2017-09-12 01:56:12 AM  

Troy Aikman's Giant Thumbs: GrogSmash: Well, on the side of the cruise line, let's ask the following questions...
- How big a crowd was on the dock?  Would 'opening the doors' lead to a riot when they were full? (Probably yes)
- Who do they let on?  Children, sure, but they need a guardian.  Let's go with the mother in the spirit of women and children first..  Then who, assuming there is room.  Do we do lottery?  First come, first serve?  You look cute, and I'm going to get laid if I let you on?
- Of those people who don't get a berth...  how many will sue them for not chosing them?  If anyone dies, and the family can prove the deceased was on the dock, can they sue the cruise line for letting their beloved so&so die because they didn't get a berth?
(Just the first three headaches to jump to mind...)

On the flip side, if the cruise line goes with 'no ticket, no berth', they save themselves from all of that crap.

So how about thinking of this before you all start the lynching...

The article says the crowd was 35 people with 200 available berths on the ship. So this wasn't defensible even with your amoral standards.


35...  until they opened the doors.  I doubt it would have remained that small once word got out.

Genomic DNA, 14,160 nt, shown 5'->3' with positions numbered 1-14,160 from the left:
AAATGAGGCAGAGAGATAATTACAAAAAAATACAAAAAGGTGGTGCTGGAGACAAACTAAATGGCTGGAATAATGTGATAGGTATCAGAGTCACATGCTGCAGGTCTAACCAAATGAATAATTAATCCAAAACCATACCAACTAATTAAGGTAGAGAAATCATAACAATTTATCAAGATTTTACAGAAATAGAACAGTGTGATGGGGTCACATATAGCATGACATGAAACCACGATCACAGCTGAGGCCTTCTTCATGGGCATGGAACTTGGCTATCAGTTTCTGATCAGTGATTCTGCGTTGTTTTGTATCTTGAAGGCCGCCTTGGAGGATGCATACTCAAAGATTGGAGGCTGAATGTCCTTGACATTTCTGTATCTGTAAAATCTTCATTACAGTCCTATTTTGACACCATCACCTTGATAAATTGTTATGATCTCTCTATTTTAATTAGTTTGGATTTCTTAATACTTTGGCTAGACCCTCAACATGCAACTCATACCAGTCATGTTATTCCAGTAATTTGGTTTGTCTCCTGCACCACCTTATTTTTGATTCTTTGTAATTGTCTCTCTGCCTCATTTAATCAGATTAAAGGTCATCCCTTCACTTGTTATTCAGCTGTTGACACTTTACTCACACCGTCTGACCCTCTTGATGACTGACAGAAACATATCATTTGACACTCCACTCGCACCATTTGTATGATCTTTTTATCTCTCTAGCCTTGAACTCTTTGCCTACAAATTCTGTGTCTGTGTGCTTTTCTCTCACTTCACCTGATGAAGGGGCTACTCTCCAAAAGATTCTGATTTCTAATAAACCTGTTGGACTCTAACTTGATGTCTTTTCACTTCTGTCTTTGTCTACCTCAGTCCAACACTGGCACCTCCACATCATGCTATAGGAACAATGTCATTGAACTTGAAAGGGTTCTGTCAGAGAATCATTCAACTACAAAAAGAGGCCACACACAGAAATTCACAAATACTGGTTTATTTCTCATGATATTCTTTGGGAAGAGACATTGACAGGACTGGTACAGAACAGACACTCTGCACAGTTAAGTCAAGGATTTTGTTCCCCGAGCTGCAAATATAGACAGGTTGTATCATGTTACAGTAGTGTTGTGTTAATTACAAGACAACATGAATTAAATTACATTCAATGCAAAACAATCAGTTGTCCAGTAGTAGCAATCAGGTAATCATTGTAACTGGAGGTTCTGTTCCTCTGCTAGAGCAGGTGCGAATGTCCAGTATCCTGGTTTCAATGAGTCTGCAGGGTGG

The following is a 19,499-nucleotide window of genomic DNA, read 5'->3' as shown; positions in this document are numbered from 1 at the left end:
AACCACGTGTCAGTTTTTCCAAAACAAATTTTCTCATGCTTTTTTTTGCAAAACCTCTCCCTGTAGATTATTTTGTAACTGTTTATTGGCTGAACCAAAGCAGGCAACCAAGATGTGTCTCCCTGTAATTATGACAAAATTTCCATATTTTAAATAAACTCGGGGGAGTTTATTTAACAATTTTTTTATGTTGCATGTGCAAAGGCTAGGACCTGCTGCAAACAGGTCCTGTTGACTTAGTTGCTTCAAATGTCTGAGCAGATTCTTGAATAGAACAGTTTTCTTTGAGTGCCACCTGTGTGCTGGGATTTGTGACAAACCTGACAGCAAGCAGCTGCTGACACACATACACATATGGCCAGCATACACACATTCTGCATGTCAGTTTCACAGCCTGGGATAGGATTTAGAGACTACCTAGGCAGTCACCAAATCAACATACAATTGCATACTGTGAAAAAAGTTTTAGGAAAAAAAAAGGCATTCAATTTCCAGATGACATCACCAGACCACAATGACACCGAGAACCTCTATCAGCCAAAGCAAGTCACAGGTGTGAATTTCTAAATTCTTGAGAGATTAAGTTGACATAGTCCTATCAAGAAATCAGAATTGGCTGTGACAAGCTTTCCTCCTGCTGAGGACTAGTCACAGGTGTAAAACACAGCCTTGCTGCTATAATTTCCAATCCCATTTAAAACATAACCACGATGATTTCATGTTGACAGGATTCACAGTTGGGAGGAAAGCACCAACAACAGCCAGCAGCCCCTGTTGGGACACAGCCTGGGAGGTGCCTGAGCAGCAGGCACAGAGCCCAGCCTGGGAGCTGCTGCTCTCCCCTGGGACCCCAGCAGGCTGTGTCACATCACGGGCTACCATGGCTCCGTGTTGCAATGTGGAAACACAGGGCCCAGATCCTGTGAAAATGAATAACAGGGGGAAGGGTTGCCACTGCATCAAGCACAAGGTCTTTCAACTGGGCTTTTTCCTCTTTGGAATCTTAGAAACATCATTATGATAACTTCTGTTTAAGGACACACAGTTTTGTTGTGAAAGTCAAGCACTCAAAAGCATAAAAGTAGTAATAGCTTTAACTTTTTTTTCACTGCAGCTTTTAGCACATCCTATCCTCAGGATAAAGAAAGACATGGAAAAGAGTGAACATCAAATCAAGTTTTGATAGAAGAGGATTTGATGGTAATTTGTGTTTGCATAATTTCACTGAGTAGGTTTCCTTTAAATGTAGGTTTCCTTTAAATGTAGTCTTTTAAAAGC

As for amoral...  Last I checked asking questions about circumstances, and admitting they play a factor before jumping to a good ol' fashioned lynching wasn't amoral.  Lynching first, questions later... that's a different story.
 
2017-09-12 02:00:03 AM  

MythDragon: bikkurikun: gilgigamesh: Im not saying they made a moral decision. Either way it's about their bottom line over human decency.

But the thing is, they didn't choose the bottom line. They chose PR disaster, which is never good for the bottom line. More often than not nowadays the moral decision is also the right business decision, and anyone would a management education or experience should be able to recognize that. All the bad PR this causes will costs them quite a bit in the coming weeks.

widespread information dissemination is not a new thing. You think companies would have figured out by now that acting like total asshats to people *will* blow up in their faces and hit them in the pocketbook. How did they think their monkeyshines would not be reported? How did they think they would come out ahead by doing that?


Because grunts on the ground (or water) aren't thinking about marketing and were likely panicking?

/not saying it's an excuse
//well, actually I am
third slashie? no room
 
2017-09-12 02:01:49 AM  

thisisyourbrainonFark: MythDragon: bikkurikun: gilgigamesh: Im not saying they made a moral decision. Either way it's about their bottom line over human decency.